Egypt, Soviet Union Dig in Against Opposition of Arab States to U.S. Peace Plan

Egypt and the Soviet Union appeared determined today not to allow new diplomatic efforts for a negotiated Middle East settlement to founder on the intransigence of some Arab states. The Iraqi government’s hard line opposition to Egypt’s and Jordan’s acceptance of the latest United States peace initiative was sharply criticized by President Gamal Abdel Nasser in a message to President Ahmed Hassan Al-Bakr, of Iraq. Iraq has also been criticized in the Soviet press. The message was given by President Nasser to the Iraqi Minister of Labor and Social Affairs, Gen. Anwar Al-Hadithi, who visited Cairo two days ago. It heaped scorn on the Iraqi regime for indulging in street demonstrations while Egypt bore the brunt of armed struggle with Israel. The text of the message was published yesterday by Egypt’s official Middle East News Agency. In it the Egyptian leader told his Iraqi counterpart that the energy used in sloganeering in the streets of Baghdad and in denouncing Egypt’s diplomatic moves could be better directed toward “ordering Iraqi planes to attack Israeli targets or strengthening Iraqi forces on the eastern front against Israel.” President Nasser added:

“The Egyptian people have not indulged in the luxury of fighting from speakers’ platforms.” The sharpness of the message and its implication that Iraq lacked the will to fight represented an attempt by Egypt to shift the onus of “softness” to regimes that have criticized its acceptance of a temporary cease-fire with Israel and negotiations under the aegis of United Nations envoy Gunnar V. Jarring. The most strident criticism has come from Baghdad and Damascus, though in the opinion of many observers the Syrian regime privately is not as opposed to a negotiated settlement as its hard line would indicate. But both Syria and Iraq are boycotting an Arab unity meeting scheduled to begin today in Tripoli. Libya, and Algeria too has announced it will not participate. Cairo’s move in accepting the formula proposed by Secretary of State William P. Rogers and its vehement counter-attack against criticism within the Arab world indicated to observers here that President Nasser enjoys the strongest backing from the Soviet Union. Moscow is said to have favored a diplomatic settlement in the Middle East all along despite its bitter attacks on Israel which continue and its impressive re-armament of Egypt. In fact, diplomatic sources here say. Moscow is prepared to take full credit for bringing about the U.S. peace initiative.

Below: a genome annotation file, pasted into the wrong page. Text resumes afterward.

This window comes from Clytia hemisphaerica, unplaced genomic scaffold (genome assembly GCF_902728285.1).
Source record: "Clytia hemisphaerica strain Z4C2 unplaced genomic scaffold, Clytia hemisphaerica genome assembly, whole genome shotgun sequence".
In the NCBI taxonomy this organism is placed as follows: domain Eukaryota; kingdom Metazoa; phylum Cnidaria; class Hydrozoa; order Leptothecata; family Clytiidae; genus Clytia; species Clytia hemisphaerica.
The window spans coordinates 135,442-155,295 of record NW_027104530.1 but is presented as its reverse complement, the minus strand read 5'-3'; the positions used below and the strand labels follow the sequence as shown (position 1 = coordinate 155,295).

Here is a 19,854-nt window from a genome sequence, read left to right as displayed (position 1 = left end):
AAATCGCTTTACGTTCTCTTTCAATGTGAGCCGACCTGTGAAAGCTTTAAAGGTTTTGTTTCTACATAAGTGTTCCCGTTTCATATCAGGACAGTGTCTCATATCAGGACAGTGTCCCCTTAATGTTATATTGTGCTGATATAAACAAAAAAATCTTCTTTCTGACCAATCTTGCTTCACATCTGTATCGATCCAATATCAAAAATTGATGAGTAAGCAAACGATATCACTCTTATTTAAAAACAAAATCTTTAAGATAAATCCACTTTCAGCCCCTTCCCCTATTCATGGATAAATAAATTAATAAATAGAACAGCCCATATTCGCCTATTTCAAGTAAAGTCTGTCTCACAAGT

According to the Russians, it was their establishment of an effective Egyptian air defense system through the introduction of SAM-2 and SAM-3 missiles and the stationing of Soviet technicians, protected by Russian pilots and combat troops in Egypt, which convinced the United States and Israel that the time for negotiations had arrived. Moscow is already claiming that the Israelis have abandoned hope of dictating terms to Egypt because of the latter’s new military strength. In the coming weeks and months, diplomats say. the Russians are expected to exert pressure on the U.S. to get Israel to agree to withdraw from all of the Arab territories it occupied in the June, 1967 war. The Russians will argue that they did their part by “delivering” the Arabs to the negotiating process and anything short of total Israeli withdrawal is unacceptable. Should the peace efforts fail. Moscow can put the entire blame on the U.S. and Israel. Should a settlement acceptable to the Arabs emerge, Russian prestige and influence in the Arab world would be greater than ever, diplomats say. It is believed however that the Kremlin is anxious for a settlement that would eliminate the need to continue providing Egypt with costly weaponry and other aid and would re-open the Suez Canal making it possible for the Soviet Navy to operate freely in the Indian Ocean.

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